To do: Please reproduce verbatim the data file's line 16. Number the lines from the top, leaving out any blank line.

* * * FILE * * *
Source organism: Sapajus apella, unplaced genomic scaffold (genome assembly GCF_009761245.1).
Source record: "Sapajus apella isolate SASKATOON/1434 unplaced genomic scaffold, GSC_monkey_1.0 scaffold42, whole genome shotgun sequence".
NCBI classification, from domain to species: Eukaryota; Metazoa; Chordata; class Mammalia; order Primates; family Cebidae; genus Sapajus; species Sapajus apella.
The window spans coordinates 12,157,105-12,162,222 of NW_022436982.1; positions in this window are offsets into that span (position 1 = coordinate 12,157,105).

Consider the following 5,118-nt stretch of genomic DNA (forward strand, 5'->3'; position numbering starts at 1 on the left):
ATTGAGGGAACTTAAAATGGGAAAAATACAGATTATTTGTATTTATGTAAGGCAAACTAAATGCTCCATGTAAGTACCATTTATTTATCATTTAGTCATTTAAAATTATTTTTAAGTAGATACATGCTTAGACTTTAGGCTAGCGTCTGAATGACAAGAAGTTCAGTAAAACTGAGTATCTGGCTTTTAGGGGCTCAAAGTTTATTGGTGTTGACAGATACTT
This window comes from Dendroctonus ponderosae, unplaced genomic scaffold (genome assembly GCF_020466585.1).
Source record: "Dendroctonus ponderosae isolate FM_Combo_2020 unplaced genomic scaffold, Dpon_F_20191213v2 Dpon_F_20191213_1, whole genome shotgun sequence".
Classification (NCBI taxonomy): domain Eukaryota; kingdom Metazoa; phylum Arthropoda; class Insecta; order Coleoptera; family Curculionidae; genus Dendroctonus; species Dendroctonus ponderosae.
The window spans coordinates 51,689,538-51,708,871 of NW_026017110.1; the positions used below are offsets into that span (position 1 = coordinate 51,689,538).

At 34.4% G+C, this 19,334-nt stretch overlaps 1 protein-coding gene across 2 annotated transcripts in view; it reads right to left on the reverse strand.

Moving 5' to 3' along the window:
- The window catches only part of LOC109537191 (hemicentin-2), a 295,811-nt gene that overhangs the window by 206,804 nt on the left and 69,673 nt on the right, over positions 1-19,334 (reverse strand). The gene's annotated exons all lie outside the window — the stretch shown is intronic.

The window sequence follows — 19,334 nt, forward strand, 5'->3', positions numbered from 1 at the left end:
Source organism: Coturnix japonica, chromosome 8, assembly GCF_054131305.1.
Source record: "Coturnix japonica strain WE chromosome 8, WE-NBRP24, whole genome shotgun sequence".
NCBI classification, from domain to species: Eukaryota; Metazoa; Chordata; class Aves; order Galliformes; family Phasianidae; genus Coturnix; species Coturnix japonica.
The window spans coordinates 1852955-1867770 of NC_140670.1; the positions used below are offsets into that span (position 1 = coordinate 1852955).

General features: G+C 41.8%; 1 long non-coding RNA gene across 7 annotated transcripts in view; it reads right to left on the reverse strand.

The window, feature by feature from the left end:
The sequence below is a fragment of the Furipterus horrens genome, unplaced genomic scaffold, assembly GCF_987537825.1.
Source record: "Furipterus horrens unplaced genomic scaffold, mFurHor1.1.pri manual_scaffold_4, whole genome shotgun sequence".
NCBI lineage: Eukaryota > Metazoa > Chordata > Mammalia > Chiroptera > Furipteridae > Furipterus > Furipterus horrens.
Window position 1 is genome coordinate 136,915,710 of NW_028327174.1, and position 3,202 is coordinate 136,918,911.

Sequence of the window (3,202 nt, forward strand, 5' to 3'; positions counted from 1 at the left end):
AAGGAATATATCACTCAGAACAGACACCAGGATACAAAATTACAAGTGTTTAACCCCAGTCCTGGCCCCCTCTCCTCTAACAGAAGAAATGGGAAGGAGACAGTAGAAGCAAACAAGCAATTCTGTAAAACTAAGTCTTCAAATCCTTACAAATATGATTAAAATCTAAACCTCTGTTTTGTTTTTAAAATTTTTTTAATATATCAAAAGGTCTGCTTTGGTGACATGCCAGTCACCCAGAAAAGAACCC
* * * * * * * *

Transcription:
Source record: "Coturnix japonica strain WE chromosome 8, WE-NBRP24, whole genome shotgun sequence".